A life estate is a form of joint ownership that gives a person (the life tenant) and a beneficiary (the remainderman) ownership rights in the property. The life tenant has the sole right to occupy and use the property during their lifetime. When the life tenant dies, the property is fully owned by the remainderman without any probate process being needed. The remainderman can be an individual, multiple people, an irrevocable trust or other entity. Life estates are often created by deed as a probate-avoidance method. For example, a parent could record a deed that creates a life estate in order to give their house to their child but retains the right to remain living there during the parent's lifetime.
What are the common uses of life estates?
Life estates are used to address a number of situations.
Residence owned by only one spouse or partner
Medicaid spend down and estate recovery protection
What are the pros and cons of life estates?
|Possible life tenant tax breaks||✓|
|Remains qualified for homestead property tax exemption||✓|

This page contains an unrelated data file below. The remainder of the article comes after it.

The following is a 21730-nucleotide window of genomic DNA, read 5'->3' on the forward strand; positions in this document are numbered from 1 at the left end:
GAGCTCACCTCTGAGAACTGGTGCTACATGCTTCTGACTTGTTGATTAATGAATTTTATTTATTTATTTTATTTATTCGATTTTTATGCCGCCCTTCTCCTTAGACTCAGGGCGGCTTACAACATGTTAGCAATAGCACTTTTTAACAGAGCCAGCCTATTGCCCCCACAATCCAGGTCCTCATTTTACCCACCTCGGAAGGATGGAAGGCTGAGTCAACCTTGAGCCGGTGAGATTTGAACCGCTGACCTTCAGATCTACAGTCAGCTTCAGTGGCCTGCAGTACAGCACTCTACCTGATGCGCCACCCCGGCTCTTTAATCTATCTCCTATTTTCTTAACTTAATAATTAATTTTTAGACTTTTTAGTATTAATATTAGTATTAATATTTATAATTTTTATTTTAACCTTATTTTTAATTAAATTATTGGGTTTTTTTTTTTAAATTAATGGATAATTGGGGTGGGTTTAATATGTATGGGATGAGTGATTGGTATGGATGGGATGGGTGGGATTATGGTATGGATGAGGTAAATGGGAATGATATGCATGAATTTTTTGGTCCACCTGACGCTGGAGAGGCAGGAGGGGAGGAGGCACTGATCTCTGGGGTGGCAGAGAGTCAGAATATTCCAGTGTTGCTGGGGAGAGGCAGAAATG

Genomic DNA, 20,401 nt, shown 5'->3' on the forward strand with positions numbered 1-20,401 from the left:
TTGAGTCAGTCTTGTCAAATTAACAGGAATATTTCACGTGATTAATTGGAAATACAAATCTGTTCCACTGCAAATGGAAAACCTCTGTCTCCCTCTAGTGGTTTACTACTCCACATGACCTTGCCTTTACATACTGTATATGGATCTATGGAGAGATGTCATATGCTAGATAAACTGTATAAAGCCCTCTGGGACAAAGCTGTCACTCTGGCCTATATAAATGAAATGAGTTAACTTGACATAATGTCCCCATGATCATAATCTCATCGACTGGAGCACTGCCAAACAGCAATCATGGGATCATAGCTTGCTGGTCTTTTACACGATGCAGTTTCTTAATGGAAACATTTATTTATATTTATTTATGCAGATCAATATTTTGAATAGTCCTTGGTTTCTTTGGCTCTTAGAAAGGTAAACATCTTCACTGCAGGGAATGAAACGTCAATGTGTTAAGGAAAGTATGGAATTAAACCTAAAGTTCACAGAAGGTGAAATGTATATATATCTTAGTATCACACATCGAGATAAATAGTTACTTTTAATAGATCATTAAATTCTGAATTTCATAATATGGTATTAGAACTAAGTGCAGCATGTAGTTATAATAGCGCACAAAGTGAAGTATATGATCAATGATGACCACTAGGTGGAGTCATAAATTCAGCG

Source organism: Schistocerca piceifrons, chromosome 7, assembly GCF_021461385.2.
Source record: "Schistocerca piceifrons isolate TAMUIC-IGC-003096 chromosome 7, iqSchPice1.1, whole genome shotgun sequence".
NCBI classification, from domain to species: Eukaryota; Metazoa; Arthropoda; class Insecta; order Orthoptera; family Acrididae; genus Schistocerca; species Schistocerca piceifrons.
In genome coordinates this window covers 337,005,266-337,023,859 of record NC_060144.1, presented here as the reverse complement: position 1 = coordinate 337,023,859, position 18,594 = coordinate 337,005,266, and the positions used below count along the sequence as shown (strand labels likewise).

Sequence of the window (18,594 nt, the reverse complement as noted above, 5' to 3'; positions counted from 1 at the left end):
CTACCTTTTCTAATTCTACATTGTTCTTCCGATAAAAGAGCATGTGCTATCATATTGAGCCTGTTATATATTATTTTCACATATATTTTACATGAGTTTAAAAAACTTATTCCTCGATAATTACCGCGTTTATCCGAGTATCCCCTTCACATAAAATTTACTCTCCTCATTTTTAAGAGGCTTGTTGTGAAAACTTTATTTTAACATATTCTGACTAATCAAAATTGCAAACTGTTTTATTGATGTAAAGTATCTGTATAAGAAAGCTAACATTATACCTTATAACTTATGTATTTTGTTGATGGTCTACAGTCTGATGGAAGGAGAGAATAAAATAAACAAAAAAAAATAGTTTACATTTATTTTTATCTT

|Remainderman capital gains tax advantages||✓|
|Potential effect of remainderman financial problems||✗|
|Effect on financing||✗|
|Remainderman's heirs if remainderman dies first||✗|
What about life estates and Medicaid?
Life estates are frequently used to prepare for Medicaid eligibility and estate recovery. A life estate deed can be used to protect the home or other real estate from loss to the cost of nursing home care while qualifying the life tenant for Medicaid.
Life estate deeds can provide a way to divest yourself of real estate (countable assets) yet keep the right to use it for your lifetime and preserve them to be inherited by your family. If you transfer real estate while reserving a life estate, for purposes of Medicaid means-testing, you no longer own the property, so its value can't be counted against you when seeking Medicaid benefits. As a non-countable asset, the real estate does not need to be spent down to qualify you for Medicaid.
There are pos and cons to using a life estate deed to qualify for Medicaid.
Pro: In order to use Medicaid, you must show limited property under their rules. Owning a real estate or getting proceeds from its sale may disqualify you. If you set up a life estate, however, the property will not count against your Medicaid eligibility.
Pro: Real estate is protected from spend down and estate recovery.
Con: If you set up the life estate within five years before you applied for Medicaid, the transfer may be penalized, delaying your Medicaid eligibility.
Con: If you need to sell the property to pay for living expenses other than long-term care, you will not receive all of the sales proceeds.